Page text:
Meditation for a Healthy Mind
Sep 03, 2012 05:43PM
● By Ann Lovick, NMD
Back in the 1960s, Roger Sperry performed a series of experiments known as “split brain” experiments. His goal was to eliminate the cause of epilepsy in patients. He discovered that by severing the corpus callosum, or the band of nerve fibers that connects each hemisphere of the brain, he could stop epileptic attacks in a majority of patients. Through his experiments, he was able to determine what functions each hemisphere of the brain carried out. This is how the idea of left-brain vs. right-brain was developed. Sperry earned the Nobel Prize for his work in 1981.
The left hemisphere of the brain is responsible for analytical and verbal tasks, whereas the right hemisphere handles spatial perception and music. Each hemisphere also controls the movements of the opposite side of the body. When the left and right sides of our brain are used equally, our minds are balanced. People that are artistic and creative are often more balanced than their left-sided counterparts. Right-side dominant people use the left side of their brain for basic tasks such as paying bills, navigating directions and using their right hand. A surprising number of left-handed people are fairly ambidextrous, a trait not often found in right-handed people.
Meditation is a powerful way to strengthen the brain. It is a truly challenging exercise for a left-brained person. It is the logical, analytical side of the brain that interrupts the “witness,” or the right side of the brain, during meditation. The left hemisphere provides the intruding and distracting thoughts. Through meditation, people are able to quiet the demands of the analytical side and find the creative energy and appreciation of beauty that the right side has to offer. Here are some easy steps to start out meditating.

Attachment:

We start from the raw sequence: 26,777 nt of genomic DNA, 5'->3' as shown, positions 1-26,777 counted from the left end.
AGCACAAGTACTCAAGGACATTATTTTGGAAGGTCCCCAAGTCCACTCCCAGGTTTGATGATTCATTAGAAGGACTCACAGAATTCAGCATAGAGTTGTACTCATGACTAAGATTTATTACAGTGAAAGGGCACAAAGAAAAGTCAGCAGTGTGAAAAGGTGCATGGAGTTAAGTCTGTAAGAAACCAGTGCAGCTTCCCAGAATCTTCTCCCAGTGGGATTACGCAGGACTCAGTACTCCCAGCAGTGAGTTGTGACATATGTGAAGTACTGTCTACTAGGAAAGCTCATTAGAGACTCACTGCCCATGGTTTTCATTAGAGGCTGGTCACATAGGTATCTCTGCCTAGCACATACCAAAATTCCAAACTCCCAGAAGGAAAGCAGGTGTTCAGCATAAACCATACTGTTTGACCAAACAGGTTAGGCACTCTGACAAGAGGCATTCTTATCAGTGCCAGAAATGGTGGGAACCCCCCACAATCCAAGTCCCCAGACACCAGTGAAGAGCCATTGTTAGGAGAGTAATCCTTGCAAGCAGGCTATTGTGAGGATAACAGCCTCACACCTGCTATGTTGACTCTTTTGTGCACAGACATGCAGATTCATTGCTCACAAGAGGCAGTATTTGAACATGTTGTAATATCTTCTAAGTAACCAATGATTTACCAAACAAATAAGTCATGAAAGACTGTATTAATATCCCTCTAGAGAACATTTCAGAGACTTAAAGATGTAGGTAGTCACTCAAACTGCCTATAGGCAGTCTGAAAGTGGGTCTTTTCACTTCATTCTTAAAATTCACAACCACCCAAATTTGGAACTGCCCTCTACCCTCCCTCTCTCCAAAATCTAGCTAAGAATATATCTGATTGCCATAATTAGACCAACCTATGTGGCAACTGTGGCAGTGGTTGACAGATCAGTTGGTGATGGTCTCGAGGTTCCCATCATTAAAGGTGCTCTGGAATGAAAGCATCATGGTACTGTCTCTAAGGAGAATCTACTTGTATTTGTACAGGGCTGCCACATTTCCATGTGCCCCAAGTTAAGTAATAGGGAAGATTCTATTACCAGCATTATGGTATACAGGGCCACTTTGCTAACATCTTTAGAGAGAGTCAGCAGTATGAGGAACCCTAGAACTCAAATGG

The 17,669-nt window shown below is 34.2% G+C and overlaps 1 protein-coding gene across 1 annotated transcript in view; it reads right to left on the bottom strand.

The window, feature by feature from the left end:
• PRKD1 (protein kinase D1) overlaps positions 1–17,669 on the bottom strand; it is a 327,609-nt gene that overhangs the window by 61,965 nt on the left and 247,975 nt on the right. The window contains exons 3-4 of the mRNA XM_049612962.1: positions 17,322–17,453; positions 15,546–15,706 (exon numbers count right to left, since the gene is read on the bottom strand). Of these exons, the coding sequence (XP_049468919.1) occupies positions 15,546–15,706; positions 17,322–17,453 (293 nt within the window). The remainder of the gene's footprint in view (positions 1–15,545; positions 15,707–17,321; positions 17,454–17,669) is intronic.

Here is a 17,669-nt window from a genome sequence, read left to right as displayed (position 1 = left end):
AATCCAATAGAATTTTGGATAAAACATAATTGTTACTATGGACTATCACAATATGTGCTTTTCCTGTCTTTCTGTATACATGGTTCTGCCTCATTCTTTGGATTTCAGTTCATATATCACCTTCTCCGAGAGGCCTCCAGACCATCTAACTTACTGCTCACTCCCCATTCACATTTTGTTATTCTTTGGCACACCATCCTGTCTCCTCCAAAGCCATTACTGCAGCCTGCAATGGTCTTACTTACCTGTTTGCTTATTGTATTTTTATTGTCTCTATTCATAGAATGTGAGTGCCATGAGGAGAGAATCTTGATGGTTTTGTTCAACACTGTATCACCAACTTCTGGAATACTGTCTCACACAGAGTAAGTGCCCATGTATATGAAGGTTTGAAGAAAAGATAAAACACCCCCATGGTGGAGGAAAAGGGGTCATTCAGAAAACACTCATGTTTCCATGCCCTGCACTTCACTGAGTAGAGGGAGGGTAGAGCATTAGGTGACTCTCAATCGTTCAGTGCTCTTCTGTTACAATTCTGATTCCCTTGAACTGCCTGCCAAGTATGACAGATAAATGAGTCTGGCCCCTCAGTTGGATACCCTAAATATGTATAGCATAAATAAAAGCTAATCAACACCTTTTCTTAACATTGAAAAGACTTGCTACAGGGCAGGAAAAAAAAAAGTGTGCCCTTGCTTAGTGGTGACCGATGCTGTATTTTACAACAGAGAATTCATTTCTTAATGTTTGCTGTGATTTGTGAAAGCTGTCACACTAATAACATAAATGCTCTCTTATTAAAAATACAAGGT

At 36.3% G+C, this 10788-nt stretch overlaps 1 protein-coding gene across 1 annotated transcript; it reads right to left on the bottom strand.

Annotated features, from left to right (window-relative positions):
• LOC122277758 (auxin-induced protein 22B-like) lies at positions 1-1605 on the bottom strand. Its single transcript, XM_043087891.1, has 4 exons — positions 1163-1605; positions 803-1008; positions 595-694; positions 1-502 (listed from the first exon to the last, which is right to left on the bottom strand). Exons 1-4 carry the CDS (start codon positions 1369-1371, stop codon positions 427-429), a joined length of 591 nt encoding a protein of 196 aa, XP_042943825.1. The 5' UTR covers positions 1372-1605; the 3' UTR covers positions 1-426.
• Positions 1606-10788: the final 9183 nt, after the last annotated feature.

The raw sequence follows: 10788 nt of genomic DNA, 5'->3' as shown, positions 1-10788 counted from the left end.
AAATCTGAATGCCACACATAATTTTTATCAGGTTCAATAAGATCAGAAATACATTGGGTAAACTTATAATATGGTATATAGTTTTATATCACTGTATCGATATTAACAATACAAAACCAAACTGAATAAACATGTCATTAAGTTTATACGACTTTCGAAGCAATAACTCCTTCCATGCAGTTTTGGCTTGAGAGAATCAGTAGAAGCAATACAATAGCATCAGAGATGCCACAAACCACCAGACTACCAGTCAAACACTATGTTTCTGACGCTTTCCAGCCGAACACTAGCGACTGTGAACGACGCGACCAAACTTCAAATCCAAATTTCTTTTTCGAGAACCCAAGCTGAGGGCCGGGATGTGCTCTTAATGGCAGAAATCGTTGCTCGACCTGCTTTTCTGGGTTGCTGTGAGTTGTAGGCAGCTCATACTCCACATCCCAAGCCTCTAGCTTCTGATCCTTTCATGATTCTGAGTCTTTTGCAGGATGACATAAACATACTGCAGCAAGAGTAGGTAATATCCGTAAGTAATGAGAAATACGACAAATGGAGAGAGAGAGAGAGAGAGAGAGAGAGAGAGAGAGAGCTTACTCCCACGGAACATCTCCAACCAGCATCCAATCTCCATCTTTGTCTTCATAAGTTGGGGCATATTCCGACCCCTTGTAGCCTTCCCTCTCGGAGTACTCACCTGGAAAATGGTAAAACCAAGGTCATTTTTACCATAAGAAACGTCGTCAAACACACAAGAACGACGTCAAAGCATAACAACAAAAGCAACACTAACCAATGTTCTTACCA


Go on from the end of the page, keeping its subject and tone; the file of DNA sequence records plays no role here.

Find a quiet area and sit comfortably. Do not sit cross-legged if it is uncomfortable. If this exercise becomes uncomfortable, odds are you will not continue with it.
Focus on your breath. Slow down each inhalation and exhalation. The longer each breath is drawn out, the deeper the relaxation you will feel.
If intrusive thoughts enter your mind, acknowledge the strength of the left side of your brain and return your focus to your breath. If you reach a point where you cannot quiet the intrusive thoughts, go ahead and end that session. Perhaps there is something that you need to deal with before returning for the next meditation session.
Start meditating for just five minutes, twice a day. Every week, add an additional five minutes to your total until you can sit comfortably and quietly for 60 minutes.
The health benefits of meditation have been well documented. It is a fantastic stress-reliever, normalizes blood pressure, enhances energy and improves sleep. It can also improve concentration and strengthen cognition. Overall, meditation balances the physical, mental and emotional aspects of our bodies. Balance is a basic principle of naturopathic medicine. A balanced body is a healthy body.
Ann Lovick is a naturopathic physician specializing in women’s health care at Integrative Health, in Scottsdale. For more information, call 480-657-0003 or visit MyIntegrativeHealth.com.